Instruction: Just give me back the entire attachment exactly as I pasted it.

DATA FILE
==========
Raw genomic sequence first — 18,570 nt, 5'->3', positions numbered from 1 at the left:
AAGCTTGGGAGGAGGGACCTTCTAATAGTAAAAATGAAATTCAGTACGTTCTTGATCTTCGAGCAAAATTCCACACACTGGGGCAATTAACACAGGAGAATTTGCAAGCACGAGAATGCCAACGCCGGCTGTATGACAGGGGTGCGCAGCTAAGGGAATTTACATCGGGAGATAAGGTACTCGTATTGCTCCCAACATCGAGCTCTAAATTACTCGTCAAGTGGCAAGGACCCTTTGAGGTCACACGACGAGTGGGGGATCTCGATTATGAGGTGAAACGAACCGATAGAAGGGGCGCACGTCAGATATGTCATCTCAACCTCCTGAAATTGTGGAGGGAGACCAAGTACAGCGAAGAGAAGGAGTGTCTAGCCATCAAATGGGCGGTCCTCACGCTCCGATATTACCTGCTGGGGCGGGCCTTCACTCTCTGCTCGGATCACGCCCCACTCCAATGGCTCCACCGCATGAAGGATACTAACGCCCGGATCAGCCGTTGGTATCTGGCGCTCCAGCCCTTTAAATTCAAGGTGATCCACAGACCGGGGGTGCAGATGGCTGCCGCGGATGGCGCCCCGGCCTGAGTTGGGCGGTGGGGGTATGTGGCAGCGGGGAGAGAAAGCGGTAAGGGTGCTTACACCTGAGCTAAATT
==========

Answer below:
Raw genomic sequence first — 18,570 nt, 5'->3', positions numbered from 1 at the left:
AAGCTTGGGAGGAGGGACCTTCTAATAGTAAAAATGAAATTCAGTACGTTCTTGATCTTCGAGCAAAATTCCACACACTGGGGCAATTAACACAGGAGAATTTGCAAGCACGAGAATGCCAACGCCGGCTGTATGACAGGGGTGCGCAGCTAAGGGAATTTACATCGGGAGATAAGGTACTCGTATTGCTCCCAACATCGAGCTCTAAATTACTCGTCAAGTGGCAAGGACCCTTTGAGGTCACACGACGAGTGGGGGATCTCGATTATGAGGTGAAACGAACCGATAGAAGGGGCGCACGTCAGATATGTCATCTCAACCTCCTGAAATTGTGGAGGGAGACCAAGTACAGCGAAGAGAAGGAGTGTCTAGCCATCAAATGGGCGGTCCTCACGCTCCGATATTACCTGCTGGGGCGGGCCTTCACTCTCTGCTCGGATCACGCCCCACTCCAATGGCTCCACCGCATGAAGGATACTAACGCCCGGATCAGCCGTTGGTATCTGGCGCTCCAGCCCTTTAAATTCAAGGTGATCCACAGACCGGGGGTGCAGATGGCTGCCGCGGATGGCGCCCCGGCCTGAGTTGGGCGGTGGGGGTATGTGGCAGCGGGGAGAGAAAGCGGTAAGGGTGCTTACACCTGAGCTAAATT